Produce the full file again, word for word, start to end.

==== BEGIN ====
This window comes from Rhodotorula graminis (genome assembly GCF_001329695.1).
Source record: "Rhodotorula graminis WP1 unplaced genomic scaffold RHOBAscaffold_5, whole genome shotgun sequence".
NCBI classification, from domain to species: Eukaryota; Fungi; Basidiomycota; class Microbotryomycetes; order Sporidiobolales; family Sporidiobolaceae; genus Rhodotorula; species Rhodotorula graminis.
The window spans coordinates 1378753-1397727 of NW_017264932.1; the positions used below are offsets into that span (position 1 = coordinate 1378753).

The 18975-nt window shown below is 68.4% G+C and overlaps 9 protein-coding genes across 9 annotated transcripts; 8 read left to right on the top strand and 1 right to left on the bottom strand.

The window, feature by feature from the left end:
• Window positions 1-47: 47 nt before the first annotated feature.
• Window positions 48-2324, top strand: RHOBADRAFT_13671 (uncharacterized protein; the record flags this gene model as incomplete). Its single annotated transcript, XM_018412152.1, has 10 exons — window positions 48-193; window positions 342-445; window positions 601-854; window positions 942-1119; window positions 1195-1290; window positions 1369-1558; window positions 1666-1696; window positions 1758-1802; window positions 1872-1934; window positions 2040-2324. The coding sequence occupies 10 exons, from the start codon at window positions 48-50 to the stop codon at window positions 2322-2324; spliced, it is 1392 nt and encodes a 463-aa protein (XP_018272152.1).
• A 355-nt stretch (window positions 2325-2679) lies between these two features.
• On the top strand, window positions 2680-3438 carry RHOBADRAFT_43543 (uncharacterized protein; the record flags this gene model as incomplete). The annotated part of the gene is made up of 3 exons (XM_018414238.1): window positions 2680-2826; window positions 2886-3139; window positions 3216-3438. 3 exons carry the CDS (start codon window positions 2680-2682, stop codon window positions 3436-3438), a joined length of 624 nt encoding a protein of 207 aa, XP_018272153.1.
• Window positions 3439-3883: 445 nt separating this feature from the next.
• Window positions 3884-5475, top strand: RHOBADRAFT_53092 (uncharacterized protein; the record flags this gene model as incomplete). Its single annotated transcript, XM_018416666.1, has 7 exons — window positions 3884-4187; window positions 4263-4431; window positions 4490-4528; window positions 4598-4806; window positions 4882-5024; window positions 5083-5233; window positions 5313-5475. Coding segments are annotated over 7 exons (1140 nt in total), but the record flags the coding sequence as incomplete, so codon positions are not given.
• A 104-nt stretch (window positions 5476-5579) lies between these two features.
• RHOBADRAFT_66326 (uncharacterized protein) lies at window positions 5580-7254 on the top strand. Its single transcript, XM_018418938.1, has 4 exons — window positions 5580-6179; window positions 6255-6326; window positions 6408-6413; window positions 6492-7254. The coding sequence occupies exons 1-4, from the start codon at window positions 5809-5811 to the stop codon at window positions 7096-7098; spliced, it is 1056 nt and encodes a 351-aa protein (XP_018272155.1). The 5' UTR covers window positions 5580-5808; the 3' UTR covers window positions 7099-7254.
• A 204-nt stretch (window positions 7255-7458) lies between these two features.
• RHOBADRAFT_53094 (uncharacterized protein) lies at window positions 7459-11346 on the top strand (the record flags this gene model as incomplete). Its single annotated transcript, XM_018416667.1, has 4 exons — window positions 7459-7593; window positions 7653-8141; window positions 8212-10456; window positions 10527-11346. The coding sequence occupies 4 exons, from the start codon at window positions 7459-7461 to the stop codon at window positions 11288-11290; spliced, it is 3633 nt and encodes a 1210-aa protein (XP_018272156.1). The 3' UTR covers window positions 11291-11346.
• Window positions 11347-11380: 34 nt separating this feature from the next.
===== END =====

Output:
This window comes from Rhodotorula graminis (genome assembly GCF_001329695.1).
Source record: "Rhodotorula graminis WP1 unplaced genomic scaffold RHOBAscaffold_5, whole genome shotgun sequence".
NCBI classification, from domain to species: Eukaryota; Fungi; Basidiomycota; class Microbotryomycetes; order Sporidiobolales; family Sporidiobolaceae; genus Rhodotorula; species Rhodotorula graminis.
The window spans coordinates 1378753-1397727 of NW_017264932.1; the positions used below are offsets into that span (position 1 = coordinate 1378753).

The 18975-nt window shown below is 68.4% G+C and overlaps 9 protein-coding genes across 9 annotated transcripts; 8 read left to right on the top strand and 1 right to left on the bottom strand.

The window, feature by feature from the left end:
• Window positions 1-47: 47 nt before the first annotated feature.
• Window positions 48-2324, top strand: RHOBADRAFT_13671 (uncharacterized protein; the record flags this gene model as incomplete). Its single annotated transcript, XM_018412152.1, has 10 exons — window positions 48-193; window positions 342-445; window positions 601-854; window positions 942-1119; window positions 1195-1290; window positions 1369-1558; window positions 1666-1696; window positions 1758-1802; window positions 1872-1934; window positions 2040-2324. The coding sequence occupies 10 exons, from the start codon at window positions 48-50 to the stop codon at window positions 2322-2324; spliced, it is 1392 nt and encodes a 463-aa protein (XP_018272152.1).
• A 355-nt stretch (window positions 2325-2679) lies between these two features.
• On the top strand, window positions 2680-3438 carry RHOBADRAFT_43543 (uncharacterized protein; the record flags this gene model as incomplete). The annotated part of the gene is made up of 3 exons (XM_018414238.1): window positions 2680-2826; window positions 2886-3139; window positions 3216-3438. 3 exons carry the CDS (start codon window positions 2680-2682, stop codon window positions 3436-3438), a joined length of 624 nt encoding a protein of 207 aa, XP_018272153.1.
• Window positions 3439-3883: 445 nt separating this feature from the next.
• Window positions 3884-5475, top strand: RHOBADRAFT_53092 (uncharacterized protein; the record flags this gene model as incomplete). Its single annotated transcript, XM_018416666.1, has 7 exons — window positions 3884-4187; window positions 4263-4431; window positions 4490-4528; window positions 4598-4806; window positions 4882-5024; window positions 5083-5233; window positions 5313-5475. Coding segments are annotated over 7 exons (1140 nt in total), but the record flags the coding sequence as incomplete, so codon positions are not given.
• A 104-nt stretch (window positions 5476-5579) lies between these two features.
• RHOBADRAFT_66326 (uncharacterized protein) lies at window positions 5580-7254 on the top strand. Its single transcript, XM_018418938.1, has 4 exons — window positions 5580-6179; window positions 6255-6326; window positions 6408-6413; window positions 6492-7254. The coding sequence occupies exons 1-4, from the start codon at window positions 5809-5811 to the stop codon at window positions 7096-7098; spliced, it is 1056 nt and encodes a 351-aa protein (XP_018272155.1). The 5' UTR covers window positions 5580-5808; the 3' UTR covers window positions 7099-7254.
• A 204-nt stretch (window positions 7255-7458) lies between these two features.
• RHOBADRAFT_53094 (uncharacterized protein) lies at window positions 7459-11346 on the top strand (the record flags this gene model as incomplete). Its single annotated transcript, XM_018416667.1, has 4 exons — window positions 7459-7593; window positions 7653-8141; window positions 8212-10456; window positions 10527-11346. The coding sequence occupies 4 exons, from the start codon at window positions 7459-7461 to the stop codon at window positions 11288-11290; spliced, it is 3633 nt and encodes a 1210-aa protein (XP_018272156.1). The 3' UTR covers window positions 11291-11346.
• Window positions 11347-11380: 34 nt separating this feature from the next.